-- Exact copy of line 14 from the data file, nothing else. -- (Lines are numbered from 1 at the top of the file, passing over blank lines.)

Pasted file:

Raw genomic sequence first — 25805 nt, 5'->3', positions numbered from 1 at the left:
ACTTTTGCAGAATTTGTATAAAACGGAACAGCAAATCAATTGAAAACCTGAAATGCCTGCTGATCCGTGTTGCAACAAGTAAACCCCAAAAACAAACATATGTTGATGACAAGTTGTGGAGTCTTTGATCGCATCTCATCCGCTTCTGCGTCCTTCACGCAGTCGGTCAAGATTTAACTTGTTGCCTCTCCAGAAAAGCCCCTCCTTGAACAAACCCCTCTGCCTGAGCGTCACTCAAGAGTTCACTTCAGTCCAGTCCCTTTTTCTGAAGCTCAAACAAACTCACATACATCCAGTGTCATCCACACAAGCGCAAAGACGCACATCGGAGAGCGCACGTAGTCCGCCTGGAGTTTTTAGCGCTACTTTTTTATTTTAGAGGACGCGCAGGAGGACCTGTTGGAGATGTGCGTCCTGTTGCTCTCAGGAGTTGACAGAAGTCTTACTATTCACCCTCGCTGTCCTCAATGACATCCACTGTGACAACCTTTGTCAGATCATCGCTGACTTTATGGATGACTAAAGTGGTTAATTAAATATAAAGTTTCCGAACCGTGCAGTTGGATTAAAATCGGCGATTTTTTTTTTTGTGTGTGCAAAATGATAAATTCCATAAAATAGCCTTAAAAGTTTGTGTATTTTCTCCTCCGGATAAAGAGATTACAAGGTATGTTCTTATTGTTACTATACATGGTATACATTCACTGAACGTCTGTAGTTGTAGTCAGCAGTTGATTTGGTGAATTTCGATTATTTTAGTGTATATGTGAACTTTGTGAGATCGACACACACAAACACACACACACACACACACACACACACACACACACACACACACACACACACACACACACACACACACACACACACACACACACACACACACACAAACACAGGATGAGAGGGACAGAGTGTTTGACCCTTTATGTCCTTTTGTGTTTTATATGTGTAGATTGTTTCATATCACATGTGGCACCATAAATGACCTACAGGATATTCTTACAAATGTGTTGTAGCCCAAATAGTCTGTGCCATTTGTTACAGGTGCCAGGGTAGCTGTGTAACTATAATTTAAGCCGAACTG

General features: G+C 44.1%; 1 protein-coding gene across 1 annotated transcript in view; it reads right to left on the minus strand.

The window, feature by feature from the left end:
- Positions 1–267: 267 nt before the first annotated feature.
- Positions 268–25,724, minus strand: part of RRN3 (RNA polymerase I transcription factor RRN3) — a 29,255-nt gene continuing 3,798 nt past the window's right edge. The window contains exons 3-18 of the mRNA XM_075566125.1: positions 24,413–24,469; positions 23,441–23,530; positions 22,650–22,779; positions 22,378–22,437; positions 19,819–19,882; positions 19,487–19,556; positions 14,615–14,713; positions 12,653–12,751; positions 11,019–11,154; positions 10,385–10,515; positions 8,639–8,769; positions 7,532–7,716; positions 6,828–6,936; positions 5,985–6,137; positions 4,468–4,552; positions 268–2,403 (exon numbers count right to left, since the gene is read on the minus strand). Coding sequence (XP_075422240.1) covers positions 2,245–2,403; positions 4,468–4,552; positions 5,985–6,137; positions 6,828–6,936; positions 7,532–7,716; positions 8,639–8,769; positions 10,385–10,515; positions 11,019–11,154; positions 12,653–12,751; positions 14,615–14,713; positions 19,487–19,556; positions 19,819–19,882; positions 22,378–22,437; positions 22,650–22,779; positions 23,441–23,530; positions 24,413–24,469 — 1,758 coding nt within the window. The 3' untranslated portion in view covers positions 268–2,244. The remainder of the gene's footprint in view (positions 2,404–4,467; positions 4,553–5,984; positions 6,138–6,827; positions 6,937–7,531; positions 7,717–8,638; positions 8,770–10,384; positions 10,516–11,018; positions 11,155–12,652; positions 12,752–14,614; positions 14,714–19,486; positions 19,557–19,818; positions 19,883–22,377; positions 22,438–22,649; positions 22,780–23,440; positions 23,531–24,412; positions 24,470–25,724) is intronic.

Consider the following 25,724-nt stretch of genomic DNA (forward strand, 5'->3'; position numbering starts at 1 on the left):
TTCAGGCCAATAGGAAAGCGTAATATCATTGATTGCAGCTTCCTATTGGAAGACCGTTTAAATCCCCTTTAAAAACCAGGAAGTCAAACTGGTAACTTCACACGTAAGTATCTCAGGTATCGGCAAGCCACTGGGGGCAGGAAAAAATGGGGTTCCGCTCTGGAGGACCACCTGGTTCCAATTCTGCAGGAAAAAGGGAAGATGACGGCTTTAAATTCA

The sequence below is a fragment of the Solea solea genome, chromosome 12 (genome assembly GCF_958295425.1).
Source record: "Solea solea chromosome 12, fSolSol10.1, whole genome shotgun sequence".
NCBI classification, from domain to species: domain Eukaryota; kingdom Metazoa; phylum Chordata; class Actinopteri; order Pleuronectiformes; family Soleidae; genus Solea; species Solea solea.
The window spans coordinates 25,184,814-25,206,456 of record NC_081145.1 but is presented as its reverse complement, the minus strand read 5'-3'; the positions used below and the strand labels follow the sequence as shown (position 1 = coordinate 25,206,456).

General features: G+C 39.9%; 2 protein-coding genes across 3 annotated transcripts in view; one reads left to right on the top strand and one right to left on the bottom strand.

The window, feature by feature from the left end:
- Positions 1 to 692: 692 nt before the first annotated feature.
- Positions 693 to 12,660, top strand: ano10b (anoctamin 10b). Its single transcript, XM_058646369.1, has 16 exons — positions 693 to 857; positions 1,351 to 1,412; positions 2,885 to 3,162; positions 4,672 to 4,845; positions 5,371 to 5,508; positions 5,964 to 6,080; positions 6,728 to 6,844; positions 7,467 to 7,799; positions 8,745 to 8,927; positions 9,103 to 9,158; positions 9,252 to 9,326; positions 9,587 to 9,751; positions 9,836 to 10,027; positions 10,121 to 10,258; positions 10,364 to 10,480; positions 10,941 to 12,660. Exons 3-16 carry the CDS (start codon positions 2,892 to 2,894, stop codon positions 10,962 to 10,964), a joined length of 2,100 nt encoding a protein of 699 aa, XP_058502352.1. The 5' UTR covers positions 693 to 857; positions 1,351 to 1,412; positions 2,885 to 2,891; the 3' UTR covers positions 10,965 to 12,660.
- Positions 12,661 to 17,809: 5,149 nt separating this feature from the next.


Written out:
The window, feature by feature from the left end: